Steve Baker MP: Honest Money and the Future of Banking

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4 replies on “Steve Baker MP: Honest Money and the Future of Banking”
  1. says: Lee Kelly

    For me, fractional reserve banking is a beautiful entrepreneurial solution to a pressing economic problem. But I might be wrong. Perhaps 100% reserve banking will prevail in a free society, even though I believe both theory and history speak against it.

    So far as I am aware, no free banking scholar takes a utilitarian approach to this question. I just disagree with de Soto on the legal and ethical implications of fractional reserve banking — you can call it a philosophical disagreement.

  2. says: Rob Havard

    I’m still on the fence on this one.

    I think it is more the interaction of fiat money with fractional reserve banking that causes the problem. For fractional reserve banking to function it NEEDS fiat money.

    If we only had gold coins then you could still have fractional reserve banking but it would be a brave bank that reduced its reserves too low. Clearly this is impractical but it demonstrates that fractional reserve banking alone does not create lots of money. It is only the legalisation of fiat money that allows banks to “create” money in league with central banks.

    Fractional reserve banking alone is not all that bad. Fractional reserve banking with fiat money and central banks is, however, a disaster.

    I think a more simple reform of market set interest rates, market set reserve rates and either bank issued currency or Hayek’s/Mises’ idea of repealing legal tender laws to allow any curreny to be used would solve most of the problems we have. Oh and close down the Central banks of course.

    While Toby B’s proposal on issuing cash to replace the extended bank credit and then imposing 100% reserve requirements is a fun idea and might well work initially, I can’t stand rewarding poor decisions by the banks and I don’t trust them not to lobby for a reduction in reserve requirement. The whole problem with state intervention is that it perverts natural incentives.

    Overall we need a correction. All the printing, borrowing, spending is holding off the inevitable and I really don’t know how long that can go on as we’re still in the experiment. However, there is a reason it is called a correction. If we look back from 2008 to now and think what would have happened if we had let the banks fail, let interest rates rise, cut govt. spending and regulation and let the market correct then we would be in a Hell of a better place today. We would be in a land of opportunity with competative taxation rates!

    Right now the fundamentals are even worse than 2008, so we’ve paid a fortune, become poorer and borrowed from our children and grandchildren for the total gain of sod all. It should be a simple message to get across and although the media call the Tea Partiers stupid they stand over here admiring the emperors latest robes.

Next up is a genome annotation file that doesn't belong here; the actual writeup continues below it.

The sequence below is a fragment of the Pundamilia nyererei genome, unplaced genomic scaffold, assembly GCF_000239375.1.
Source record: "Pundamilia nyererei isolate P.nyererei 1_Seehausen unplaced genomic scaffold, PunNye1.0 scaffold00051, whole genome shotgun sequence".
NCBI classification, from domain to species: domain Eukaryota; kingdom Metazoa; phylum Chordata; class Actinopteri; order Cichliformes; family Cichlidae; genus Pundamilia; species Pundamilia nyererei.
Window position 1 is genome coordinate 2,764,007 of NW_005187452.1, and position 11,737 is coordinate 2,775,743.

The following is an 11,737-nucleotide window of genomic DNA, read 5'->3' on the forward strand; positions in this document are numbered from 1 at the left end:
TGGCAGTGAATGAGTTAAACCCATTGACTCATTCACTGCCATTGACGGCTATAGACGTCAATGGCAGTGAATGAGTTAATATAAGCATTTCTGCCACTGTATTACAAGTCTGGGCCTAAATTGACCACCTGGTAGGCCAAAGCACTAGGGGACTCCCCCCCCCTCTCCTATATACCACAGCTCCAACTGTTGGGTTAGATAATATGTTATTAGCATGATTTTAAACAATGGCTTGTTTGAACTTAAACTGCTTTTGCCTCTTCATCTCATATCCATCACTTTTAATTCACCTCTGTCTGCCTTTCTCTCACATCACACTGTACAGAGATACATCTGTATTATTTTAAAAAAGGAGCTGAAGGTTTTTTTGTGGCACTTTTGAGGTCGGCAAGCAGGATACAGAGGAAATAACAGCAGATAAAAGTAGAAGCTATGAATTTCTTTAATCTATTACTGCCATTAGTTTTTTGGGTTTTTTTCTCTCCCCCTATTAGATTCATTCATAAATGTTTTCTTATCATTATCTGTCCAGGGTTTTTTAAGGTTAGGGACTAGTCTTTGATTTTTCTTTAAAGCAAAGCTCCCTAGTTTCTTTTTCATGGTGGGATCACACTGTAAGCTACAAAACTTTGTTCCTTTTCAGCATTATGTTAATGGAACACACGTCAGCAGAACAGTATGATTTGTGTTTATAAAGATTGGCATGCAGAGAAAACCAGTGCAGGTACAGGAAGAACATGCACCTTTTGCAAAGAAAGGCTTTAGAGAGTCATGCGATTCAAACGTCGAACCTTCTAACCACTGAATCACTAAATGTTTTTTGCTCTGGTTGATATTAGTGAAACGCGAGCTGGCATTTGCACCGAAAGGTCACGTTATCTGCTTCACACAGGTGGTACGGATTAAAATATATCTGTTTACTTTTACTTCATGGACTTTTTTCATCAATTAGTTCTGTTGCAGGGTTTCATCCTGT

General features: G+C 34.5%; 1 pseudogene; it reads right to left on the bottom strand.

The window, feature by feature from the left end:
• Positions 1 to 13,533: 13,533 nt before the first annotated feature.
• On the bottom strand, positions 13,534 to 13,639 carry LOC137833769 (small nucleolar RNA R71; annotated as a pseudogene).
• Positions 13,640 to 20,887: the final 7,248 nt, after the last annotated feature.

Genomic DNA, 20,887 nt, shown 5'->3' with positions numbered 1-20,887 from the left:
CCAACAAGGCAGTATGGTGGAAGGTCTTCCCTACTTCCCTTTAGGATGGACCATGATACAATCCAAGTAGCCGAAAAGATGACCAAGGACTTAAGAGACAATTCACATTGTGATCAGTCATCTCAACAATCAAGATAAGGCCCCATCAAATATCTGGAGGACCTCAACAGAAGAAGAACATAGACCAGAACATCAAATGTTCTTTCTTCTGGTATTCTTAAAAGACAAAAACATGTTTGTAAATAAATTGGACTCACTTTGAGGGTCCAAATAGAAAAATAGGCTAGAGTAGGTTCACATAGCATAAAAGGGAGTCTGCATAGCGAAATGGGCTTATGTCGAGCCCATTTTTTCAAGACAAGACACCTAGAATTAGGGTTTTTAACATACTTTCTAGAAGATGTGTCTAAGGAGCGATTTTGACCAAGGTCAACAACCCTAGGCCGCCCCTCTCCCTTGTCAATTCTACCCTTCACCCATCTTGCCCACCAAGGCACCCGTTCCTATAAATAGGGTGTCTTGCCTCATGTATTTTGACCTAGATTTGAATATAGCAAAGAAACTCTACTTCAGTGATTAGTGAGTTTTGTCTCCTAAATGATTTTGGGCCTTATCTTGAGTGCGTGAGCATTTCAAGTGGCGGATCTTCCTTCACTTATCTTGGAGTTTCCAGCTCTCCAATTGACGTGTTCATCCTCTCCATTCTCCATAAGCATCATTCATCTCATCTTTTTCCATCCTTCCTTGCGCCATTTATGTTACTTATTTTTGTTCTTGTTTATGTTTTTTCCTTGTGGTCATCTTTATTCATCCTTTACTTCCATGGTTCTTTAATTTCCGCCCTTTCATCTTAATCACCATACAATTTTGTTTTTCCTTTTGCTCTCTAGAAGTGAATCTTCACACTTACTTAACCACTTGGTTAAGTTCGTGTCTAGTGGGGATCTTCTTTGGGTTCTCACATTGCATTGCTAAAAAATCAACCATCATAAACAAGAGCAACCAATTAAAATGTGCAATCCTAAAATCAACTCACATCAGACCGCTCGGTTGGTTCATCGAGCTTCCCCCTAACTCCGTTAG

3. says: Paul Green (aka. Traktion)

    Great presentation!

    As long as risk is reflected back on bank share holders, bond holders and depositors, I don’t see a problem with fractional reserve banking. However, when banks start being propped up, you are maintaining imbalances of wealth, which the market is trying to correct. If capitalism is to function, it has to be as common to lose as it is to gain. In short, investors (even depositors) must perceive themselves having as having an equity share in the loan book.

    IMO, the only full reserve banking system which I would be happy with, would be the Limited Purpose Banking approach, as suggested by Prof. Kotlikoff. With such a banking system, risk is obvious and ever present. With such highly liquid markets as are available today (via technology advances), the lines between loan assets and money are ever more blurred and LPB reflects and embraces this.

    As Mervyn King eloquently pointed out, we need far more equity in our banking system. In short, we need risk to be reflected and appropriated right through the banking system.

    There is nothing wrong with taking risks, should individuals want to speculate. There is a problem with losses from said risks being bailed out. This is the crux of the problem and reducing risk exposure by preventing fractional reserve banking is addressing the wrong problem.

    Finally, I find it difficult to accept that those of a free market persuasion would want to ban fractional reserve banking, which was itself born from the free market. Remove the support from the state, then encourage safe alternatives to flourish and let the free market again find a balance between risk exposure and safety. IMO, removing support for our universal banking system would sow the seeds for a vibrant selection of alternatives, including narrow and LPB banks. This is why I support and condone the Baker/Carswell bill – it’s an evolutionary step in the right direction.

    1. says: Rob Havard

      Agreed about the bailouts.

      How long after the LTCM bailout in 1998 did Goldman go public? 12 months?

      And I agree the Bill seems a good way of allowng the market to set reserve requirements rather than central planners.

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